30 July: the 41st Brigade, 14th Division held the front at Hooge Crater which had been blown by the Germans on the night of 29/30 July and they were attacked by liquid fire (Flammenwerfer).  Some trenches were lost and attempts by the 2 brigades, the 41st and 42nd of the 14th Division to retake the lost trenches failed.  Three battalions of the 43rd Brigade including 10/DLI then relieved the 41st Brigade which had taken heavy casualties.

It was then decided to relieve 14th Division by the 6th Division which was a regular army division.[14]  A later attack by the 18th Brigade with 2/DLI was regarded as a success although 2/DLI suffered heavy casualties 9 August 1915 at Hooge.

Private J.W. Spence was back home between 9 August 1915 and 9 May 1916, probably serving with 3/DLI another Reserve Battalion based at South Shields.  13 January 1916 he was promoted to Lance Corporal.

10 May 1916: Private J.W. Spence left for France and made out his will on that day.  He left all his possessions to his mother, Charlotte Ann Spence of 36 the Slack, Butterknowle.[15]   It is assumed that he was transferred to 2/DLI at that time. He was promoted 17 February 1917 to Corporal then Lance Serjeant 19 June 1917.[16]  4/8777 Serjeant John William Spence served with 2/DLI “A” Company. [17]

2/DLI came under the orders of 18th Brigade 6th Division which landed at St. Nazaire 10 September 1914.  It proceeded to the Western Front where it remained throughout the war.  It arrived in time to reinforce the BEF on the Aisne before the whole army was moved north to Flanders.  The 18th Brigade comprised:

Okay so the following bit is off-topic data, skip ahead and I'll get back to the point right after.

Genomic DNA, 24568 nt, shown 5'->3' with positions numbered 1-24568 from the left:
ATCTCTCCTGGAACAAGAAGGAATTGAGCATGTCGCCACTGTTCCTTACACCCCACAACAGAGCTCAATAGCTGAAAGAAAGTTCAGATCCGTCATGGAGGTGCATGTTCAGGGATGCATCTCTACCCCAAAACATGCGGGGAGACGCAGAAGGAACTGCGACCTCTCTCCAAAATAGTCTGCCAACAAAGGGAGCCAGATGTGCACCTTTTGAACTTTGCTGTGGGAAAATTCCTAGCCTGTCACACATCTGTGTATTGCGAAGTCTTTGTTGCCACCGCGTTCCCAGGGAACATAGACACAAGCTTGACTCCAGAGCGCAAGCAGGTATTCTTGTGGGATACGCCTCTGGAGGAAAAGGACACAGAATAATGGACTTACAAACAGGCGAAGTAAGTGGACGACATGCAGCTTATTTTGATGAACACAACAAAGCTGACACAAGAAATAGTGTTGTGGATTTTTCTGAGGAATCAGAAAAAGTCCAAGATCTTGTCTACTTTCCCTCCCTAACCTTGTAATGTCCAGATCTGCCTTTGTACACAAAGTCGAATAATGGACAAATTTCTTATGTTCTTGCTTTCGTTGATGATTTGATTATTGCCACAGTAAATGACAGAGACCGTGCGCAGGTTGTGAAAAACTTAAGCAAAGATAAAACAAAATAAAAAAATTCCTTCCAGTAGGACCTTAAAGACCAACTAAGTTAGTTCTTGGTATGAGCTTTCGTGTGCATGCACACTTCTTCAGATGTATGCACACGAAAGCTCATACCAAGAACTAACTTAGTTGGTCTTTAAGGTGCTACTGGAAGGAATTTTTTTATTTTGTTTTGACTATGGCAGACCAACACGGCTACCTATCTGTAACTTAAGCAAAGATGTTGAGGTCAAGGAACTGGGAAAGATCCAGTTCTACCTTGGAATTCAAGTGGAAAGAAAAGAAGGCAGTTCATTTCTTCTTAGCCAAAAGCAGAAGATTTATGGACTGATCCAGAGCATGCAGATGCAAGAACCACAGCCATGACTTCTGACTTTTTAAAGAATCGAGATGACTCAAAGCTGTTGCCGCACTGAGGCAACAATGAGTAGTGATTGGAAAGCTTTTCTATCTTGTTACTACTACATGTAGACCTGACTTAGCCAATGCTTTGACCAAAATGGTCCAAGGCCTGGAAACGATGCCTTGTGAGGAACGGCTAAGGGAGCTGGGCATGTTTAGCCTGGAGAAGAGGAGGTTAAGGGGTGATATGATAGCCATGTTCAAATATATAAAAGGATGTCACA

• 1st Battalion, the West Yorkshire Regiment
  • 1st Battalion, the East Yorkshire Regiment
  • 11th (Service) Battalion, the Essex
  • 2nd Battalion, the Sherwood Foresters
  • 2nd Battalion, the DLI
  • 14th (Service) Battalion, the DLI
  • 1/16th (County of London) Battalion, the London Regiment
  • 18th Brigade Machine Gun Company
  • 18th Trench Mortar Battery

2/DLI battle honours include:

  • Aisne 1914
  • Armentieres 1914
  • Hooge 1915
  • Flers-Courcelette, Morval, Le Transloy, Somme 1916
  • Hill 70, Cambrai 1917
  • Somme 1918. [18]

The onset of winter, 1917 brought about another major British offensive began at Cambrai which was to be the final campaign for Serjeant John W. Spence.

The Battle of Cambrai: 20 November – 7 December 1917: an overview [19]

 In popular mythology, the Battle of Cambrai ranks as one of the most thrilling episodes of the whole war – at last, tanks came into their own and the notion that the Hindenburg Line was impregnable was exploded.  However, the early success was not capitalised upon and the German counter attack regained much land and even captures areas previously held by the British.